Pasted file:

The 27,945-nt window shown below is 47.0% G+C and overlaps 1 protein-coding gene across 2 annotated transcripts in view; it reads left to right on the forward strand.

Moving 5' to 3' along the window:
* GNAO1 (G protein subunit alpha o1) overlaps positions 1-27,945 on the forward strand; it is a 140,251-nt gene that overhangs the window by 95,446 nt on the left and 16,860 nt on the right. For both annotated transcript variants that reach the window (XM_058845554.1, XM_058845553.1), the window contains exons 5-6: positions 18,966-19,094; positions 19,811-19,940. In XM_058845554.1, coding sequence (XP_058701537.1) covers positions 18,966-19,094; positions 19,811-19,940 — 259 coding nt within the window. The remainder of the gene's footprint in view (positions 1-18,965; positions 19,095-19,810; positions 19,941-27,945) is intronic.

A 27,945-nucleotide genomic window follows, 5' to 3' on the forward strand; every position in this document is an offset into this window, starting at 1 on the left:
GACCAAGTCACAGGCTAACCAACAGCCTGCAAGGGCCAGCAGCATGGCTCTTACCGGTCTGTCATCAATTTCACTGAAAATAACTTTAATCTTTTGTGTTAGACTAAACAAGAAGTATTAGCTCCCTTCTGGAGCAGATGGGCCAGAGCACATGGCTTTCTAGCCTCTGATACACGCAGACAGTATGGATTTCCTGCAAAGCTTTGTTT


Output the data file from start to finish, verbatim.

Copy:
The 27,945-nt window shown below is 47.0% G+C and overlaps 1 protein-coding gene across 2 annotated transcripts in view; it reads left to right on the forward strand.

Moving 5' to 3' along the window:
* GNAO1 (G protein subunit alpha o1) overlaps positions 1-27,945 on the forward strand; it is a 140,251-nt gene that overhangs the window by 95,446 nt on the left and 16,860 nt on the right. For both annotated transcript variants that reach the window (XM_058845554.1, XM_058845553.1), the window contains exons 5-6: positions 18,966-19,094; positions 19,811-19,940. In XM_058845554.1, coding sequence (XP_058701537.1) covers positions 18,966-19,094; positions 19,811-19,940 — 259 coding nt within the window. The remainder of the gene's footprint in view (positions 1-18,965; positions 19,095-19,810; positions 19,941-27,945) is intronic.

A 27,945-nucleotide genomic window follows, 5' to 3' on the forward strand; every position in this document is an offset into this window, starting at 1 on the left:
GACCAAGTCACAGGCTAACCAACAGCCTGCAAGGGCCAGCAGCATGGCTCTTACCGGTCTGTCATCAATTTCACTGAAAATAACTTTAATCTTTTGTGTTAGACTAAACAAGAAGTATTAGCTCCCTTCTGGAGCAGATGGGCCAGAGCACATGGCTTTCTAGCCTCTGATACACGCAGACAGTATGGATTTCCTGCAAAGCTTTGTTT